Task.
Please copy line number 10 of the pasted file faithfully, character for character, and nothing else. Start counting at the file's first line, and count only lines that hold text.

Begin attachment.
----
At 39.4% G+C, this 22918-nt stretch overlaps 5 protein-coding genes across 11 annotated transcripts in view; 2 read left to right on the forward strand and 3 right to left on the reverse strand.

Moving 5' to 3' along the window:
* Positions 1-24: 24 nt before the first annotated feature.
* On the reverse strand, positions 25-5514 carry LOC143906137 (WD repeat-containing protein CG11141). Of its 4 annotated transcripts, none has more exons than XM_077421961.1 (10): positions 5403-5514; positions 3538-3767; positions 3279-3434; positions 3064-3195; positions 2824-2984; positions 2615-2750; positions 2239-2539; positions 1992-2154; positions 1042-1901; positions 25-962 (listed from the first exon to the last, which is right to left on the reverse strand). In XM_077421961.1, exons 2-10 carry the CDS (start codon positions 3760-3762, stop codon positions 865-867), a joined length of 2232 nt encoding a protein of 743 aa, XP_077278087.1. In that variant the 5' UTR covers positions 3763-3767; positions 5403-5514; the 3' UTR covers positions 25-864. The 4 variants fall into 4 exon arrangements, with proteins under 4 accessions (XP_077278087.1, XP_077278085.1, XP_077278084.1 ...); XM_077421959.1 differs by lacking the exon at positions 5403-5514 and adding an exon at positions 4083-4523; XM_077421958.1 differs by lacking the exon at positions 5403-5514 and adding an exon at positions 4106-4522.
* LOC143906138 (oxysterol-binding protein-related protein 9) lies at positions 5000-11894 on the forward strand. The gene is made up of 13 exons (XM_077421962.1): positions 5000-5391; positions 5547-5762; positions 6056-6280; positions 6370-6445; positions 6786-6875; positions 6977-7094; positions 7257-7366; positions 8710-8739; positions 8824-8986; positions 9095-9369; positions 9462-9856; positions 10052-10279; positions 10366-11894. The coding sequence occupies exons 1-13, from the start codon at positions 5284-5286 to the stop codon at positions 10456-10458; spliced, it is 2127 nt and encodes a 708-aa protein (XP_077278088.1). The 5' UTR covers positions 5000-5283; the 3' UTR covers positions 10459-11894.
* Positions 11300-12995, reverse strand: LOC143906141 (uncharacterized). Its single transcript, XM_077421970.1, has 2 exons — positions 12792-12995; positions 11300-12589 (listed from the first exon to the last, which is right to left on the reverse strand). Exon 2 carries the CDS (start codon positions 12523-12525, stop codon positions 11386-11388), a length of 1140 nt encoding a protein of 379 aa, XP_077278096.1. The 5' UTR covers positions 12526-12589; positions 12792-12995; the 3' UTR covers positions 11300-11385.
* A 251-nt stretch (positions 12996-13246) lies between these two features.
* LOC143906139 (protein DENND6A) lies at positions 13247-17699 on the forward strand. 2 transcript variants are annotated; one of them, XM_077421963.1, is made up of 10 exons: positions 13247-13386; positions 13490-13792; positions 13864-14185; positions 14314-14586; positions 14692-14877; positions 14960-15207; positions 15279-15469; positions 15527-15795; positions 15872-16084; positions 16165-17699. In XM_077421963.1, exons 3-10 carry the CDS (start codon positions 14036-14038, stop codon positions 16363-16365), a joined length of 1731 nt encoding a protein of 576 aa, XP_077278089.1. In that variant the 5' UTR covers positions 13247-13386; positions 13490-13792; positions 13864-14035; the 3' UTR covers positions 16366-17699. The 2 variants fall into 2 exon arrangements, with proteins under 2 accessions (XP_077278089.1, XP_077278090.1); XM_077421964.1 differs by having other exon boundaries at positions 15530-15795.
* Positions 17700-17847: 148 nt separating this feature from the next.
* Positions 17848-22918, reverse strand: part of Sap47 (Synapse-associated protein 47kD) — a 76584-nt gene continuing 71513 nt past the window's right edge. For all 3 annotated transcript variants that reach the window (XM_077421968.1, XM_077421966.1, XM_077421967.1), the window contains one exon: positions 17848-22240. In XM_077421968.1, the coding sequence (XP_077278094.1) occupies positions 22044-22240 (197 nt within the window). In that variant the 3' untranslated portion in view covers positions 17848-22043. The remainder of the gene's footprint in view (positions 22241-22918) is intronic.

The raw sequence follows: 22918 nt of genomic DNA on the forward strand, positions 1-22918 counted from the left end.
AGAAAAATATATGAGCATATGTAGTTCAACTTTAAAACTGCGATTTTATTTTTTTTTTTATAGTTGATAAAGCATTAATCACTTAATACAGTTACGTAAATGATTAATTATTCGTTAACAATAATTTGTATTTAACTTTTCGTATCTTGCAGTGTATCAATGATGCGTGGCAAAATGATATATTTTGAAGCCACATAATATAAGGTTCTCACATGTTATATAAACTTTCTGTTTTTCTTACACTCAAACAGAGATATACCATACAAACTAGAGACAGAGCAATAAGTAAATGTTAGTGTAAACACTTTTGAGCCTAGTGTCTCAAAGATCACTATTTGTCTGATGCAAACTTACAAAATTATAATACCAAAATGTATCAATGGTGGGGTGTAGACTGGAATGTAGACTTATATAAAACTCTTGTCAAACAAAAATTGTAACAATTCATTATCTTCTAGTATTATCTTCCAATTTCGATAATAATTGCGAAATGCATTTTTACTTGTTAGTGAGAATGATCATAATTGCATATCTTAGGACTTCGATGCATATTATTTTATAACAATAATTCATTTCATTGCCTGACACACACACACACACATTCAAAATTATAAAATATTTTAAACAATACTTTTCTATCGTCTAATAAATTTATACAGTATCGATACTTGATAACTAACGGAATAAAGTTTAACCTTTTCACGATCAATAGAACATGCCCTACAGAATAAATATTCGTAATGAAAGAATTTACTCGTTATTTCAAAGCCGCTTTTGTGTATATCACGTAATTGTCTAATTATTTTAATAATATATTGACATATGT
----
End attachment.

* Positions 17848-22918, reverse strand: part of Sap47 (Synapse-associated protein 47kD) — a 76584-nt gene continuing 71513 nt past the window's right edge. For all 3 annotated transcript variants that reach the window (XM_077421968.1, XM_077421966.1, XM_077421967.1), the window contains one exon: positions 17848-22240. In XM_077421968.1, the coding sequence (XP_077278094.1) occupies positions 22044-22240 (197 nt within the window). In that variant the 3' untranslated portion in view covers positions 17848-22043. The remainder of the gene's footprint in view (positions 22241-22918) is intronic.